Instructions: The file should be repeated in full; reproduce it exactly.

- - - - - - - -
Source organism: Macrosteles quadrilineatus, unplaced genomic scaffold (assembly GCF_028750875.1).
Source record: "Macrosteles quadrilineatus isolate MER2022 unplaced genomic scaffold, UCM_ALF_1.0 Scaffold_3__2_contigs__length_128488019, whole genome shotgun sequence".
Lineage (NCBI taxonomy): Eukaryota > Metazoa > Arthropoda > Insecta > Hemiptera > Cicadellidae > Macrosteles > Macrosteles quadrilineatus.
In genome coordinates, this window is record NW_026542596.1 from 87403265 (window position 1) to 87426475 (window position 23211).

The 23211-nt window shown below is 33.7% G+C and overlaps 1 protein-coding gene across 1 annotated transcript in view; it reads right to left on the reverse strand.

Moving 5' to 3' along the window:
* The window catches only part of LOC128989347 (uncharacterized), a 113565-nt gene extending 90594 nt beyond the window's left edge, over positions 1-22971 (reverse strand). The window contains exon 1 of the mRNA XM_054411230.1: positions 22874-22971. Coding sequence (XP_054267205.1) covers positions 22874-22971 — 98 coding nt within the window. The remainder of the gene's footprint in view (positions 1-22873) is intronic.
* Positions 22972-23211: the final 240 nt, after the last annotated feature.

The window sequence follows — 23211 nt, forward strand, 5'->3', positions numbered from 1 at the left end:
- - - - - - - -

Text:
Source organism: Macrosteles quadrilineatus, unplaced genomic scaffold (assembly GCF_028750875.1).
Source record: "Macrosteles quadrilineatus isolate MER2022 unplaced genomic scaffold, UCM_ALF_1.0 Scaffold_3__2_contigs__length_128488019, whole genome shotgun sequence".
Lineage (NCBI taxonomy): Eukaryota > Metazoa > Arthropoda > Insecta > Hemiptera > Cicadellidae > Macrosteles > Macrosteles quadrilineatus.
In genome coordinates, this window is record NW_026542596.1 from 87403265 (window position 1) to 87426475 (window position 23211).

The 23211-nt window shown below is 33.7% G+C and overlaps 1 protein-coding gene across 1 annotated transcript in view; it reads right to left on the reverse strand.

Moving 5' to 3' along the window:
* The window catches only part of LOC128989347 (uncharacterized), a 113565-nt gene extending 90594 nt beyond the window's left edge, over positions 1-22971 (reverse strand). The window contains exon 1 of the mRNA XM_054411230.1: positions 22874-22971. Coding sequence (XP_054267205.1) covers positions 22874-22971 — 98 coding nt within the window. The remainder of the gene's footprint in view (positions 1-22873) is intronic.
* Positions 22972-23211: the final 240 nt, after the last annotated feature.

The window sequence follows — 23211 nt, forward strand, 5'->3', positions numbered from 1 at the left end: